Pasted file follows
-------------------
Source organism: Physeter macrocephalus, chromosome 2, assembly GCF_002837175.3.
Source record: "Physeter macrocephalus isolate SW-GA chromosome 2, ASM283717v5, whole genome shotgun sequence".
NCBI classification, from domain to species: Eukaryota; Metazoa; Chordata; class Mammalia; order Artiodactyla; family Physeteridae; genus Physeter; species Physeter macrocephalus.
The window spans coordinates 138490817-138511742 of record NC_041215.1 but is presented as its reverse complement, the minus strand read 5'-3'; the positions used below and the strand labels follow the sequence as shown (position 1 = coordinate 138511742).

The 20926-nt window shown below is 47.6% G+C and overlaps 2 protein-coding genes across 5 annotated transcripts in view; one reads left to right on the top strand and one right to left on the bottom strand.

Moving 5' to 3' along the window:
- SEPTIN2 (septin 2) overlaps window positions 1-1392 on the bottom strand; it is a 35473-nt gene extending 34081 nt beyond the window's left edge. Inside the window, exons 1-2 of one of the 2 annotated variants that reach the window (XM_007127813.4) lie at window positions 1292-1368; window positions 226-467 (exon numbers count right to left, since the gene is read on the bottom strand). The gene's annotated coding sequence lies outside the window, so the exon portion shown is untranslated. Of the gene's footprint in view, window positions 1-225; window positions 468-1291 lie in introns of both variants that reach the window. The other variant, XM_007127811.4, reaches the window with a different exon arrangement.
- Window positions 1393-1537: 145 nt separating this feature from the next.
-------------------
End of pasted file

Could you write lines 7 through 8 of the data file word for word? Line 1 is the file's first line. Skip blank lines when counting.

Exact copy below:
- SEPTIN2 (septin 2) overlaps window positions 1-1392 on the bottom strand; it is a 35473-nt gene extending 34081 nt beyond the window's left edge. Inside the window, exons 1-2 of one of the 2 annotated variants that reach the window (XM_007127813.4) lie at window positions 1292-1368; window positions 226-467 (exon numbers count right to left, since the gene is read on the bottom strand). The gene's annotated coding sequence lies outside the window, so the exon portion shown is untranslated. Of the gene's footprint in view, window positions 1-225; window positions 468-1291 lie in introns of both variants that reach the window. The other variant, XM_007127811.4, reaches the window with a different exon arrangement.
- Window positions 1393-1537: 145 nt separating this feature from the next.